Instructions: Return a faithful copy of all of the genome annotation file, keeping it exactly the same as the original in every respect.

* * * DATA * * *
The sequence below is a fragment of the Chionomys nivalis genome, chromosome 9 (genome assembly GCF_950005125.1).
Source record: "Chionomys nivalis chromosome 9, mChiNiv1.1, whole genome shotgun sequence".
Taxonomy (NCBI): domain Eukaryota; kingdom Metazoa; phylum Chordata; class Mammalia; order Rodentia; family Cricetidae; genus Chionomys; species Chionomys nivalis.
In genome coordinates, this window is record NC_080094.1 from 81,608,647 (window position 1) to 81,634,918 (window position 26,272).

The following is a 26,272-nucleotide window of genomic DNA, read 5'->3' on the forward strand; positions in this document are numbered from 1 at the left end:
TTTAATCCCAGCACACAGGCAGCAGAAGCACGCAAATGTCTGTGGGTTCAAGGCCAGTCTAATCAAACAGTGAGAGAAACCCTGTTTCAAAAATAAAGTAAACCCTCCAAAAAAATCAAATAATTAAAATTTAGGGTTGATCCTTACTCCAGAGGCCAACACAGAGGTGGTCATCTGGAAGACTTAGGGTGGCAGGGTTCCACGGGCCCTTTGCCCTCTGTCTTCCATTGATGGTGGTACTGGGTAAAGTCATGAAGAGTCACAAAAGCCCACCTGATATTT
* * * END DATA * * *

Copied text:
The sequence below is a fragment of the Chionomys nivalis genome, chromosome 9 (genome assembly GCF_950005125.1).
Source record: "Chionomys nivalis chromosome 9, mChiNiv1.1, whole genome shotgun sequence".
Taxonomy (NCBI): domain Eukaryota; kingdom Metazoa; phylum Chordata; class Mammalia; order Rodentia; family Cricetidae; genus Chionomys; species Chionomys nivalis.
In genome coordinates, this window is record NC_080094.1 from 81,608,647 (window position 1) to 81,634,918 (window position 26,272).

The following is a 26,272-nucleotide window of genomic DNA, read 5'->3' on the forward strand; positions in this document are numbered from 1 at the left end:
TTTAATCCCAGCACACAGGCAGCAGAAGCACGCAAATGTCTGTGGGTTCAAGGCCAGTCTAATCAAACAGTGAGAGAAACCCTGTTTCAAAAATAAAGTAAACCCTCCAAAAAAATCAAATAATTAAAATTTAGGGTTGATCCTTACTCCAGAGGCCAACACAGAGGTGGTCATCTGGAAGACTTAGGGTGGCAGGGTTCCACGGGCCCTTTGCCCTCTGTCTTCCATTGATGGTGGTACTGGGTAAAGTCATGAAGAGTCACAAAAGCCCACCTGATATTT